Friday, 12 September 2008

Life is like a Zip file

OK, so you've got this Buddhist mate, right...and you ask him “What’s the secret of life?”, and he replies “All life is an illusion, dude.” So you think WTF does that mean? Life is an illusion? That like doesn’t mean anything! You might as well say life is a banana, or life is a train track, or a seagull, or a molecule. It doesn’t make any sense!

So you go away and you learn about Psychology, and you find out how the world looks to Psychotics and Neurotics, and they like see the world differently, and then you learn about Neuropsychology and you find out about Pattern Recognition and Modelling and Perception and Memory and stuff, and about how the brain actually works.

And then you get into Quantum Physics and you find out how the universe works at the sub-atomic level of particles and stuff, and you learn how everything is like really dependent on probability; and you find out about the Heisenberg Uncertainty Principle, like how you can’t really tell where anything in the world is at a certain time, and how everything is really just energy.

And after all that you finally realise that the universe is just illusion, and so you get back to your Buddhist mate and you say “You were right, dude!”, and he sort of nods sagely and says Yeah, because like he’s known this all along.

But you see the problem is that he’s condensed all of that down into…into one short phrase – “Life Is An Illusion” but he’s left all the like baggage out, so without all that background you don’t know what the phrase means. You have to go through all the like science and shit to find it out.

It’s like he’s compressed it all into this one phrase, but he’s used lossy compression, like an mp3 or a jpeg of the whole thing, and he’s used such high compression that most of the stuff has been removed, so you can’t get it all back from the end result, like. Other stuff you can, like E=MC2 which is like a zip file, it’s lossless, and all the stuff is still there. If you put the numbers back in, it like still works. But “Life Is An Illusion”...well it just doesn’t work!

A Glimpse of the Nongod

Big Bang, right? Instant of creation. The entire Universe's complement of fundamental particles (aka "matter") created there and then, from an area of space that less than a pico-second ago had zero volume, infinite energy density...and no Time.

Yup that's the thing. No time. No Prior To, and no Just Before. And with infinite energy density (not infinite energy, mind), there's no room for data either. So no Information.

If you want to comprehend exactly what the situation before the Big Bang was like, think Black Hole in reverse, a Singularity. Only instead of matter compressing into Zero Space, it expands from it.

So putting aside the question of "how" or "when" the Universe decided to be born (there's no time, so you can't use "hows" and "whens" anyway. Re-phrase your question.), what about the fundamental laws of physics? Were they created at the same time? Well, if there's no way that any information can exist during the infinite density period "before" the Big Bang, then surely Laws of Physics count as Information? For the first proton to be constructed according to such Laws, information about these laws must exist prior to the Big Bang, otherwise how the blazes does the Universe know how to build a proton.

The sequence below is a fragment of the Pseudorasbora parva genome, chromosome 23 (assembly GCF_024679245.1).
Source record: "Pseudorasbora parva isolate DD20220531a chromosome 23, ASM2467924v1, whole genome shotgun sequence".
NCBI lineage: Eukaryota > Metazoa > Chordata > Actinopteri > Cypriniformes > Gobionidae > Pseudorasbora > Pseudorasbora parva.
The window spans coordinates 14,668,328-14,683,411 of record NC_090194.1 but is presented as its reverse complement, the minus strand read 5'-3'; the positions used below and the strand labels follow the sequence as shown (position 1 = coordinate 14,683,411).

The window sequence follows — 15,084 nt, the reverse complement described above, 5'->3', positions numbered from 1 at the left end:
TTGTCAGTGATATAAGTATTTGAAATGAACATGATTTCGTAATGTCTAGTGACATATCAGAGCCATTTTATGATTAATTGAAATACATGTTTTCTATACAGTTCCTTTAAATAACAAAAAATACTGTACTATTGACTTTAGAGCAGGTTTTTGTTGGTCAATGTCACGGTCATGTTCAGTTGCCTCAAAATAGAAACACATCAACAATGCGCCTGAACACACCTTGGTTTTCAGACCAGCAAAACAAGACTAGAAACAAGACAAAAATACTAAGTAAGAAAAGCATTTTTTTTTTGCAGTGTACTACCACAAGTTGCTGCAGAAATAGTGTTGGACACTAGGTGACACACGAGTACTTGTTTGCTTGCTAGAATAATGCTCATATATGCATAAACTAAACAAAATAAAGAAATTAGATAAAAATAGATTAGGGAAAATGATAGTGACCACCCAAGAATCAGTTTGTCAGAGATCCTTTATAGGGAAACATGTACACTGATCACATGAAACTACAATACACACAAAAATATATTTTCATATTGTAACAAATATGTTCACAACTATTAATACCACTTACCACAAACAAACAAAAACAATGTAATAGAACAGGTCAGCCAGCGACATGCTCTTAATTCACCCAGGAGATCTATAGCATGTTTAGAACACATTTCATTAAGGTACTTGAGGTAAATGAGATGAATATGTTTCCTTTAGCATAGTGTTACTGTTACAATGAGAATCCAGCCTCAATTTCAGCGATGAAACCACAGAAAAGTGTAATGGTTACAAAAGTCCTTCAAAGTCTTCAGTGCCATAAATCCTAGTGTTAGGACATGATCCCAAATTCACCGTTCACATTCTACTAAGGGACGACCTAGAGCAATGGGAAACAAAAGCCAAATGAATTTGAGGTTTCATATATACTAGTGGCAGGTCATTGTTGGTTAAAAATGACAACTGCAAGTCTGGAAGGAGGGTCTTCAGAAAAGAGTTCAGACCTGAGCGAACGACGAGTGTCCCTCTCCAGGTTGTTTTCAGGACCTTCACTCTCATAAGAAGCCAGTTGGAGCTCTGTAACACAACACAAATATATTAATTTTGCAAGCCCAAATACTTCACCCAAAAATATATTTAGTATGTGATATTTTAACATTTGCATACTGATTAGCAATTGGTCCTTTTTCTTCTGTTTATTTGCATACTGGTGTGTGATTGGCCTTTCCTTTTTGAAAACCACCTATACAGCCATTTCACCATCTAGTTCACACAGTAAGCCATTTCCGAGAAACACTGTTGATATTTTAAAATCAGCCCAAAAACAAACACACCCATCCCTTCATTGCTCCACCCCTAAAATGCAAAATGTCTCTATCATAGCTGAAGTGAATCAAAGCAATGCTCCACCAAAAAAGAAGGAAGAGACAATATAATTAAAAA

Doesn't this mean the only logical choice is that this information was somehow placed into the Zero Space before Creation started? An event that probably caused the Big Bang to "start" anyway? This of course requires the existance of some meta-space and meta-time for this information to come from.

And of course since this meta-Universe must also have started in the same fashion...where did it get its initial jump-start from?

Well it may not be God, but it would appear that there is still "something" out there.

Sunday, 7 September 2008

From Carpenter Bees to Life On Earth

That’s when it all happened you know, back then with the advent of the social insect. One version of the bee went down the Hive mind route, whereas other versions went down the socially “independent” route – carpenter bees for example. At that point I think the carpenter bee evolved to effectively sidestep what must have been the logical conclusion of the entire evolution of the bee species, right back to the beginnings of life itself.

Look at how life has evolved, from simplicity to complexity, and on a cellular level from independence (and vulnerability) to coexistence (and security). Single-celled organisms joined to become multi-cellular organisms (compare, say, Influenza virus, with…a human body). The trend is towards integration, ultimate communism, in which each individual unit (cell/virus/packet of DNA) is bred for a specific purpose and is controlled and directed from life to death, but then is almost certain to live out that life and die a quiet expected death.